Once a year in November, we celebrate Thanksgiving. However, as many articles summarizing neuroscience research demonstrate*, practicing gratitude on a daily basis can help improve our moods and attitudes.
Several years ago, when I was experiencing a break-up, I couldn’t focus on anything but what was wrong in my life. A good friend of mine recommended I try a daily gratitude practice. “Every morning when you wake up, just think of three things that make you feel grateful,” she said. At the time, I could think of a million things I’d rather do than be appreciative, given that I was wallowing in the doldrums of my failed relationship. I wrote off her advice as pop-psychology.
But I was wrong. Think of your brain as you would your muscular system. The muscles you use get strong, and the ones you ignore shrink. Similarly, when you set your mind to do something, with repetition, the capacity for that task grows. So, if focusing on the negative aspects of our lives makes us miserable, why not grow the capacity to be more aware of and pay greater focus to the things that make us happy?
For me, when my friend made the suggestion, I couldn’t fathom focusing on the positive aspects of my life, partly because I felt that I would be merely trying to avoid or overlook the aspects that made me sad and brought me pain. What I didn’t understand then is that by focusing on the positive would not cause me to ignore the part of me that was in pain and needed to feel sad. Rather, it would simply give me greater resources for taking care of that part of me in a way that would be truly healing, rather than perpetuating the difficult feelings.
Still, when so many painful things hold our attention, it can be hard to focus on the positive. Like any exercise routine, it takes commitment and practice, and, after a little while, we start to feel strong. Here are some tips to get started:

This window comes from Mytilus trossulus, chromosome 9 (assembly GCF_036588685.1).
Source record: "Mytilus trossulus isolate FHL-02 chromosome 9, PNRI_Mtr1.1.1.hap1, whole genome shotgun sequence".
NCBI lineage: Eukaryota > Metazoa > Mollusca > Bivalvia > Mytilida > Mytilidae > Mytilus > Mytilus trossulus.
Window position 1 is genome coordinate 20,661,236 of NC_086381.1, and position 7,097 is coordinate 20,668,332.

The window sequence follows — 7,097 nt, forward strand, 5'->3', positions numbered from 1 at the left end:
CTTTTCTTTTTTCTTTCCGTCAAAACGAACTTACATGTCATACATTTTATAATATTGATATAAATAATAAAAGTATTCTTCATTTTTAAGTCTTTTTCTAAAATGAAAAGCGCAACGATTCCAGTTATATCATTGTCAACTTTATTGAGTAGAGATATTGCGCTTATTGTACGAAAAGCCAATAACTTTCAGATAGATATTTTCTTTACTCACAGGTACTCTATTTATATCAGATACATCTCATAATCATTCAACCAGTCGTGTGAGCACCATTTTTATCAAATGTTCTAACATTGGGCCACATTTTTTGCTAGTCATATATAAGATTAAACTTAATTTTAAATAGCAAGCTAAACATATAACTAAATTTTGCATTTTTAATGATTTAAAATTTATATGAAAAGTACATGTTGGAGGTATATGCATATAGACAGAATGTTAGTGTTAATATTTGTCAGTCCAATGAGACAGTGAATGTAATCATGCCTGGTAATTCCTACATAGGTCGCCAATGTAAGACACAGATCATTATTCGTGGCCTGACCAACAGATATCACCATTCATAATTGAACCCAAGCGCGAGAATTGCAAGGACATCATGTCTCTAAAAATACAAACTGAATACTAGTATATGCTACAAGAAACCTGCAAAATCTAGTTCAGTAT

Each morning, before getting out of bed, think of 3-5 things for which you’re thankful. These can be very simple and basic. For example, “I’m grateful I have a roof over my head,” or “I’m grateful to have a job to go to,” or "I'm grateful for my pet."
Find someone to share your appreciations with. Sometimes we need someone to go to the gym with us regularly to keep us accountable. Find someone who is willing to do a gratitude practice with you. Every day, make some time to tell this person not only what you’re grateful for, but also for whom you are grateful. Express appreciations for the people in your life and the things they do to make your life better. (If you can do this with a partner, it can even help create more good will and less conflict in your relationship.)
Keep a gratitude journal. At the end of each day, before going to bed, write down at least one thing that you appreciated about your day as well as one thing you appreciated or liked about yourself. By focusing gratitude on yourself, you can support a positive self-esteem. Also, by writing down what you appreciate, you can review past entries occasionally, which will help increase your brain’s focus on positive aspects of your life.